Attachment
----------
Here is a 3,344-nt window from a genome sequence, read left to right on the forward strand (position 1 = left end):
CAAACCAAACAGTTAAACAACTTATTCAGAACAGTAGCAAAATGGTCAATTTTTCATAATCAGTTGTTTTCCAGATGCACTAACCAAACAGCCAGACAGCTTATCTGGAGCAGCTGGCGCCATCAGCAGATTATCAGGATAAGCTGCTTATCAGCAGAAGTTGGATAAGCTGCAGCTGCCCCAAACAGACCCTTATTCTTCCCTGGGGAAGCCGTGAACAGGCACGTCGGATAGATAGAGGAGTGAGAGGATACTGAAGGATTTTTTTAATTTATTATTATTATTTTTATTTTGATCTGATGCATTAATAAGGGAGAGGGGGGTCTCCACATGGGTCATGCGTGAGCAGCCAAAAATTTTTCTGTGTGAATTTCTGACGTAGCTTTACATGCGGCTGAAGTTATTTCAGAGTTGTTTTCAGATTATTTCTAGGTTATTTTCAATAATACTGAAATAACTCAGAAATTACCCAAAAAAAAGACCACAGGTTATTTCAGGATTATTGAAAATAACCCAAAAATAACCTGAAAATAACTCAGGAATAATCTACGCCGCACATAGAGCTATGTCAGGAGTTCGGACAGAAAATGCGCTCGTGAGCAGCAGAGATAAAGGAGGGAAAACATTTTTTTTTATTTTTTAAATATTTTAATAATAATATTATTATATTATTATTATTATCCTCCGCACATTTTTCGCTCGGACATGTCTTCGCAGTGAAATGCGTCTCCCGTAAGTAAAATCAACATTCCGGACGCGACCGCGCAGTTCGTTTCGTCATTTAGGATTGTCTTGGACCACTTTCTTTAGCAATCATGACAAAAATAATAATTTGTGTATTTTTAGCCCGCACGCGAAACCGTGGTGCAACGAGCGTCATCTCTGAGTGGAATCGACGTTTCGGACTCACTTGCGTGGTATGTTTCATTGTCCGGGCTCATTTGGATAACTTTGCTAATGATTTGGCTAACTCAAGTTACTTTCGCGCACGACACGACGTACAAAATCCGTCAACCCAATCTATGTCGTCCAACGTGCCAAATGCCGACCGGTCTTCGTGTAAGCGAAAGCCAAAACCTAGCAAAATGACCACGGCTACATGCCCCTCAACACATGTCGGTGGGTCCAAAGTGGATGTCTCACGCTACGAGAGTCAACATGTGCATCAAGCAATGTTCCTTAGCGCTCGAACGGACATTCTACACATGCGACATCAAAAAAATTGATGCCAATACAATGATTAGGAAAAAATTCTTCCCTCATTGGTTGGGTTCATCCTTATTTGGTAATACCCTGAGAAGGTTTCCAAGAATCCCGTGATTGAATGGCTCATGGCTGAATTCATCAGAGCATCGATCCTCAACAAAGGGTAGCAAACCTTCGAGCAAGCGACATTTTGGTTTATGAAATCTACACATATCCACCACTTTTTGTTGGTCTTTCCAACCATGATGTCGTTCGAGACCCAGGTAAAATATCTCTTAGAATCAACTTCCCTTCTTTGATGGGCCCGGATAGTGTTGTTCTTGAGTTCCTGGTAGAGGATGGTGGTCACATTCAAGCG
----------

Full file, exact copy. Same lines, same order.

Here is a 3,344-nt window from a genome sequence, read left to right on the forward strand (position 1 = left end):
CAAACCAAACAGTTAAACAACTTATTCAGAACAGTAGCAAAATGGTCAATTTTTCATAATCAGTTGTTTTCCAGATGCACTAACCAAACAGCCAGACAGCTTATCTGGAGCAGCTGGCGCCATCAGCAGATTATCAGGATAAGCTGCTTATCAGCAGAAGTTGGATAAGCTGCAGCTGCCCCAAACAGACCCTTATTCTTCCCTGGGGAAGCCGTGAACAGGCACGTCGGATAGATAGAGGAGTGAGAGGATACTGAAGGATTTTTTTAATTTATTATTATTATTTTTATTTTGATCTGATGCATTAATAAGGGAGAGGGGGGTCTCCACATGGGTCATGCGTGAGCAGCCAAAAATTTTTCTGTGTGAATTTCTGACGTAGCTTTACATGCGGCTGAAGTTATTTCAGAGTTGTTTTCAGATTATTTCTAGGTTATTTTCAATAATACTGAAATAACTCAGAAATTACCCAAAAAAAAGACCACAGGTTATTTCAGGATTATTGAAAATAACCCAAAAATAACCTGAAAATAACTCAGGAATAATCTACGCCGCACATAGAGCTATGTCAGGAGTTCGGACAGAAAATGCGCTCGTGAGCAGCAGAGATAAAGGAGGGAAAACATTTTTTTTTATTTTTTAAATATTTTAATAATAATATTATTATATTATTATTATTATCCTCCGCACATTTTTCGCTCGGACATGTCTTCGCAGTGAAATGCGTCTCCCGTAAGTAAAATCAACATTCCGGACGCGACCGCGCAGTTCGTTTCGTCATTTAGGATTGTCTTGGACCACTTTCTTTAGCAATCATGACAAAAATAATAATTTGTGTATTTTTAGCCCGCACGCGAAACCGTGGTGCAACGAGCGTCATCTCTGAGTGGAATCGACGTTTCGGACTCACTTGCGTGGTATGTTTCATTGTCCGGGCTCATTTGGATAACTTTGCTAATGATTTGGCTAACTCAAGTTACTTTCGCGCACGACACGACGTACAAAATCCGTCAACCCAATCTATGTCGTCCAACGTGCCAAATGCCGACCGGTCTTCGTGTAAGCGAAAGCCAAAACCTAGCAAAATGACCACGGCTACATGCCCCTCAACACATGTCGGTGGGTCCAAAGTGGATGTCTCACGCTACGAGAGTCAACATGTGCATCAAGCAATGTTCCTTAGCGCTCGAACGGACATTCTACACATGCGACATCAAAAAAATTGATGCCAATACAATGATTAGGAAAAAATTCTTCCCTCATTGGTTGGGTTCATCCTTATTTGGTAATACCCTGAGAAGGTTTCCAAGAATCCCGTGATTGAATGGCTCATGGCTGAATTCATCAGAGCATCGATCCTCAACAAAGGGTAGCAAACCTTCGAGCAAGCGACATTTTGGTTTATGAAATCTACACATATCCACCACTTTTTGTTGGTCTTTCCAACCATGATGTCGTTCGAGACCCAGGTAAAATATCTCTTAGAATCAACTTCCCTTCTTTGATGGGCCCGGATAGTGTTGTTCTTGAGTTCCTGGTAGAGGATGGTGGTCACATTCAAGCG